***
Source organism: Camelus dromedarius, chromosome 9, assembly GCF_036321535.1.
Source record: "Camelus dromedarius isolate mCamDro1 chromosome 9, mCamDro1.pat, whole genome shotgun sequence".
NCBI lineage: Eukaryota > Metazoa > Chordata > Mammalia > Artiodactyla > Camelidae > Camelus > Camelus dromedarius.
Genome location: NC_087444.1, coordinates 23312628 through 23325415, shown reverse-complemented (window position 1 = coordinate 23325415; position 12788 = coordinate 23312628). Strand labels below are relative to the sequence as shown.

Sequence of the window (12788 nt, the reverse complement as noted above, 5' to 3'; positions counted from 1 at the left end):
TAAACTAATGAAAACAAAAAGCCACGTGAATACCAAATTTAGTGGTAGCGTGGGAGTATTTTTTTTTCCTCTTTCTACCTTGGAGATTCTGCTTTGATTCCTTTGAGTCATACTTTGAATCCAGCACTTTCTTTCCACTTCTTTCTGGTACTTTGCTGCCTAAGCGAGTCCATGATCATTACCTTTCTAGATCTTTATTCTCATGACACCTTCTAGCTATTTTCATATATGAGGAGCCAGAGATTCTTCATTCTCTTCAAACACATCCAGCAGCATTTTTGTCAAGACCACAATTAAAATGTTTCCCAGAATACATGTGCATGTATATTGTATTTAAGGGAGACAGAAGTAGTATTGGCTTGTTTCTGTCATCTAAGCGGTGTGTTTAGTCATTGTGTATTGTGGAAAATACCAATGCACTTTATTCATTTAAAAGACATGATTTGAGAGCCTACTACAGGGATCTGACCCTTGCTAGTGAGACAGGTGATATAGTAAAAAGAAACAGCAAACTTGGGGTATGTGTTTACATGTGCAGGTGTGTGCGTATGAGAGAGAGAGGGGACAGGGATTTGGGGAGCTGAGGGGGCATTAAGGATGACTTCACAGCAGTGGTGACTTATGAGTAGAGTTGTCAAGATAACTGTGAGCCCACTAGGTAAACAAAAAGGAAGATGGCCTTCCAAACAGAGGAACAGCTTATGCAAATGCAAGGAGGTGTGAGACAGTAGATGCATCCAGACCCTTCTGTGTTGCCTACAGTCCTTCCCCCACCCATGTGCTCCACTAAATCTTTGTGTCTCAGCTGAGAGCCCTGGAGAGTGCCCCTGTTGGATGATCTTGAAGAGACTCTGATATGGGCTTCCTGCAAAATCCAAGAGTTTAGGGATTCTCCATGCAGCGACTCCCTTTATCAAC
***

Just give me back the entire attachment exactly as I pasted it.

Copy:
Source organism: Camelus dromedarius, chromosome 9, assembly GCF_036321535.1.
Source record: "Camelus dromedarius isolate mCamDro1 chromosome 9, mCamDro1.pat, whole genome shotgun sequence".
NCBI lineage: Eukaryota > Metazoa > Chordata > Mammalia > Artiodactyla > Camelidae > Camelus > Camelus dromedarius.
Genome location: NC_087444.1, coordinates 23312628 through 23325415, shown reverse-complemented (window position 1 = coordinate 23325415; position 12788 = coordinate 23312628). Strand labels below are relative to the sequence as shown.

Sequence of the window (12788 nt, the reverse complement as noted above, 5' to 3'; positions counted from 1 at the left end):
TAAACTAATGAAAACAAAAAGCCACGTGAATACCAAATTTAGTGGTAGCGTGGGAGTATTTTTTTTTCCTCTTTCTACCTTGGAGATTCTGCTTTGATTCCTTTGAGTCATACTTTGAATCCAGCACTTTCTTTCCACTTCTTTCTGGTACTTTGCTGCCTAAGCGAGTCCATGATCATTACCTTTCTAGATCTTTATTCTCATGACACCTTCTAGCTATTTTCATATATGAGGAGCCAGAGATTCTTCATTCTCTTCAAACACATCCAGCAGCATTTTTGTCAAGACCACAATTAAAATGTTTCCCAGAATACATGTGCATGTATATTGTATTTAAGGGAGACAGAAGTAGTATTGGCTTGTTTCTGTCATCTAAGCGGTGTGTTTAGTCATTGTGTATTGTGGAAAATACCAATGCACTTTATTCATTTAAAAGACATGATTTGAGAGCCTACTACAGGGATCTGACCCTTGCTAGTGAGACAGGTGATATAGTAAAAAGAAACAGCAAACTTGGGGTATGTGTTTACATGTGCAGGTGTGTGCGTATGAGAGAGAGAGGGGACAGGGATTTGGGGAGCTGAGGGGGCATTAAGGATGACTTCACAGCAGTGGTGACTTATGAGTAGAGTTGTCAAGATAACTGTGAGCCCACTAGGTAAACAAAAAGGAAGATGGCCTTCCAAACAGAGGAACAGCTTATGCAAATGCAAGGAGGTGTGAGACAGTAGATGCATCCAGACCCTTCTGTGTTGCCTACAGTCCTTCCCCCACCCATGTGCTCCACTAAATCTTTGTGTCTCAGCTGAGAGCCCTGGAGAGTGCCCCTGTTGGATGATCTTGAAGAGACTCTGATATGGGCTTCCTGCAAAATCCAAGAGTTTAGGGATTCTCCATGCAGCGACTCCCTTTATCAAC